*86By another clause of the will of Mrs. Hogan, she provides-as follows :

“7th. I will and direct that the legacy, or the part of it unpaid given by the will of my late husband, William Hogan, of which I am executrix, to Nathaniel Jones, my grandson, be paid out of lands in Alabama,, belonging to the estate of ray deceased husband, and the balance, if any, after deducting advancements made, out of any estate I may have coming to me from the estate of my deceased son, Franklin H. Hogan, and if I get nothing from his estate, or not sufficient, then out of any estate I may leave behind' me.”

Nathaniel Jones has been of age for several years, and, in his answer, insists that the executor of William Hogan is bound to' pay him his legac^y out of the estate, and that he is not bound to look to the uncertain provision attempted to be made in the will of his grand mother. Upon this point, also, the executor asks the advice of the Court.

All the surviving children of William Hogan, and the representatives of such as have died, are made parties; also-, the administrator of John Jones, and they all answered, but their answers do not vary the statement as herein above set forth.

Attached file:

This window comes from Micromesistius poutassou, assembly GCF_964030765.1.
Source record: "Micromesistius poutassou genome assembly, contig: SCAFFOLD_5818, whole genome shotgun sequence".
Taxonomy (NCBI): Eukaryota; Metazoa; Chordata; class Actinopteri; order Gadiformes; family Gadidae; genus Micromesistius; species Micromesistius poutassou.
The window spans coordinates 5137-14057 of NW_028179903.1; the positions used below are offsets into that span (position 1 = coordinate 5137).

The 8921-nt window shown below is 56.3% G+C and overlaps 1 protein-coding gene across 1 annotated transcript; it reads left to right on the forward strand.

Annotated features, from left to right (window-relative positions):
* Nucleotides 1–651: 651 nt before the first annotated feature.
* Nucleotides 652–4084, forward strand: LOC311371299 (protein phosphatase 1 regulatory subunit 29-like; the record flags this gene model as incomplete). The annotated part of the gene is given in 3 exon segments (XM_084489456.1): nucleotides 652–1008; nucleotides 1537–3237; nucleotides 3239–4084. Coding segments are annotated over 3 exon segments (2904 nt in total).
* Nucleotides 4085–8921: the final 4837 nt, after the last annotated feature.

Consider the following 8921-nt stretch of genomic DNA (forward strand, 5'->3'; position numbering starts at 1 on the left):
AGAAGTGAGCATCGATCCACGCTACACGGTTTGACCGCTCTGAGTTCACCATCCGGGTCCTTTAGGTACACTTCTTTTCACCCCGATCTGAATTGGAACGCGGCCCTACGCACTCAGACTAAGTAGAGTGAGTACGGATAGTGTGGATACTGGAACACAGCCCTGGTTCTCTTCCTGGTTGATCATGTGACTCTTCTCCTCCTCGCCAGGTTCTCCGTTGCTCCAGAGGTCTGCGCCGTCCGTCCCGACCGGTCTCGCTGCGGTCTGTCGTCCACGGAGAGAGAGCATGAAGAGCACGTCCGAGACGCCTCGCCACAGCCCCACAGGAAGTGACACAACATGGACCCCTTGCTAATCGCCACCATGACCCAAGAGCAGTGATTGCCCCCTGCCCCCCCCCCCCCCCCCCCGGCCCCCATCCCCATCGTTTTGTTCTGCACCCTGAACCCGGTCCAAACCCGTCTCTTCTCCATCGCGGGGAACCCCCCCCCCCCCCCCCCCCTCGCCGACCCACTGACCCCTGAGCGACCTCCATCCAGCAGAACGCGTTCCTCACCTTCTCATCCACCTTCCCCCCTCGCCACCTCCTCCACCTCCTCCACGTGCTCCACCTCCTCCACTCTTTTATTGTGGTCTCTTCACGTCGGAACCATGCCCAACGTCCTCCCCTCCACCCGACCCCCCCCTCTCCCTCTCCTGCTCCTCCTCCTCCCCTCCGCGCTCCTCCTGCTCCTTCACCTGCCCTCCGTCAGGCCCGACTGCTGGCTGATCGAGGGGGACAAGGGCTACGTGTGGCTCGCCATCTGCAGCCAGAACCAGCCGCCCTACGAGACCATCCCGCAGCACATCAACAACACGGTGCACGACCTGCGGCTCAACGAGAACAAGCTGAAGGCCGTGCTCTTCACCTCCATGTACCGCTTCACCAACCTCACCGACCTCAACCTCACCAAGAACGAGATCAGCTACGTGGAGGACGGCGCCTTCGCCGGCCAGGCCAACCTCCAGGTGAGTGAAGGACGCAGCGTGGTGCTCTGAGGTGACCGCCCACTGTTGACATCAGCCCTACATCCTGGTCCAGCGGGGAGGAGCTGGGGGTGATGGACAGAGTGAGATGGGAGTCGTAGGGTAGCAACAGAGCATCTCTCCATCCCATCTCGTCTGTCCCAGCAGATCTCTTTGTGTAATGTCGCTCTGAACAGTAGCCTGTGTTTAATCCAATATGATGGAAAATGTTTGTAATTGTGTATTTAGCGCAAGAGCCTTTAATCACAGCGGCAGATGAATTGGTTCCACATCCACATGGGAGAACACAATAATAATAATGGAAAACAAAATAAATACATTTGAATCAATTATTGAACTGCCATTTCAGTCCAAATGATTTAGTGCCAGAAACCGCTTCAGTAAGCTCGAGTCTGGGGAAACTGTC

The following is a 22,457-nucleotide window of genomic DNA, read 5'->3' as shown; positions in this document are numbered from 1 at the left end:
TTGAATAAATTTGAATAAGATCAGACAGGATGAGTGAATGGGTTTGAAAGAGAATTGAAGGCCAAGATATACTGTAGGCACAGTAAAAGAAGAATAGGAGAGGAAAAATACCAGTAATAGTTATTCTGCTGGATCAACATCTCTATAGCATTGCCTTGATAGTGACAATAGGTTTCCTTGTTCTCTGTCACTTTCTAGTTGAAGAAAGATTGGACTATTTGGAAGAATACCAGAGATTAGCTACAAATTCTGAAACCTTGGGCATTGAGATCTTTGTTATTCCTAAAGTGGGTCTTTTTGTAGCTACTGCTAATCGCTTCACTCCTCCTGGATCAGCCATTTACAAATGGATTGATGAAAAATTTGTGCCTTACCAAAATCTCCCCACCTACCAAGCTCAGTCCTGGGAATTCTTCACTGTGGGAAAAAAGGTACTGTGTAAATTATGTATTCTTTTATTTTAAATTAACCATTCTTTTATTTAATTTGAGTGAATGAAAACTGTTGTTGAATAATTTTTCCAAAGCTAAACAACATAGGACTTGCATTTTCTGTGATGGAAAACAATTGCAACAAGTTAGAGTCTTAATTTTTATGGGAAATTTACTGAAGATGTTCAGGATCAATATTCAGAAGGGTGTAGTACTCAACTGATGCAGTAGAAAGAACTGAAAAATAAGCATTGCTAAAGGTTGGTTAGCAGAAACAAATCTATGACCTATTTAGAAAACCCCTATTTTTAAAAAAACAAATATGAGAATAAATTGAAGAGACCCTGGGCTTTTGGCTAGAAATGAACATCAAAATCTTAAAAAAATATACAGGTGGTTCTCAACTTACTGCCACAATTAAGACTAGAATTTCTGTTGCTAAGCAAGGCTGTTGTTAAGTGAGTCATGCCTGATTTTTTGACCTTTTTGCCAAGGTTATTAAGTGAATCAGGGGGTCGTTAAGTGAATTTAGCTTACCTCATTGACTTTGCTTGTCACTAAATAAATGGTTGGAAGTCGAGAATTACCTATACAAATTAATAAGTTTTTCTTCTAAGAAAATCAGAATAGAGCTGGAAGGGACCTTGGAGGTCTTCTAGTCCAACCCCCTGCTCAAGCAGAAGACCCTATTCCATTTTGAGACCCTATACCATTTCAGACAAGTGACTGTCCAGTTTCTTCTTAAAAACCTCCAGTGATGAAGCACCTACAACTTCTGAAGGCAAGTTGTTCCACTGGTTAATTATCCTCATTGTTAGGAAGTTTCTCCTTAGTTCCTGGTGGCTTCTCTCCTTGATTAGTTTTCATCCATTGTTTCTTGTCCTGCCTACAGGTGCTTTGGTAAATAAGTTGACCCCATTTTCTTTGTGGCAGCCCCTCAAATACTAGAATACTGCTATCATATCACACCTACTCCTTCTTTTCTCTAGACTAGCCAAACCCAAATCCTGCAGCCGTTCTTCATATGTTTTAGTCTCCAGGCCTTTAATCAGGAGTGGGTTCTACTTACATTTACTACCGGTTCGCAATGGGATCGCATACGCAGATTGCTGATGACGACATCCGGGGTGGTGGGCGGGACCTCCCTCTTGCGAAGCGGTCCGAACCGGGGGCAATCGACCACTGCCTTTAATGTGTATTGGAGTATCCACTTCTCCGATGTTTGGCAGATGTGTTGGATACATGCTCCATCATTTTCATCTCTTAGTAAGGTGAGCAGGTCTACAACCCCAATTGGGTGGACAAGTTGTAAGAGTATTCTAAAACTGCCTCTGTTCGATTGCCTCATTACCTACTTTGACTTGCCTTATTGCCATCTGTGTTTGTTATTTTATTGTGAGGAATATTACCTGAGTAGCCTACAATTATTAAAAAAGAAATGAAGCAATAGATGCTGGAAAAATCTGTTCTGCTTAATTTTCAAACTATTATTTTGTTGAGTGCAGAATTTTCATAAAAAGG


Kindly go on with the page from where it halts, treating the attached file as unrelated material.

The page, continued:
Morehead and G'omil, for the pfeintiff.

JFowle, Miller, and Kithrell, for the defendants»

PbaesoN, C. J.

1. Under the third clause of the will of William Hogan, Mrs. Hogan took a life-estate in the land and personal estate therein mentioned, with a power of appointment among the children at her death, but in the profits of this property, and one-fifth of the produce of the mill-plantation during her life, she took an absolute interest, and was entitled to such portion thereof, as she did not find it necessary to expend; and these- “•savings” pass under her will.

But her will is not an effectual exercise of the-power of appointment. It does not refer to the power, or purport to act under it. Nor does it mention, specifically, any of the pro*87perty willed to her by Col. Hogan; but professes simply, to dispose of her own estate; so, that it may well be doubted whether, in this point of view, it could have effect as an exercise of the power. But, if we suppose the reference made to the compromise between herself and her son Pleasant Hogan, is sufficient to connect her will with the power, so as to show an intent thereby to exercise it, another difficulty is presented, which we consider fatal. The compromise shows, that in order to relieve herself from a' liability to Pleasant, which he was about to enforce by suit, she agreed so to exercise the power ás to give him a double share; and, in pursuance of that agreement, she does give him a double share. It is settled that a person having a power of appointment for the benefit of others, is not at liberty to use it for his own benefit; and, if he does so, it makes the exercise of the power entirely inoperative. Thus; if a parent has a power of appointment to such of his children as he may choose, he cannot appoint it to one of the children wpon a bargain beforehand for his own benefit; Adams’ Eq. 185. The grounds upon which this-doctrine is based, are too obvious to require comment, and its application to the case under consideration, is manifest.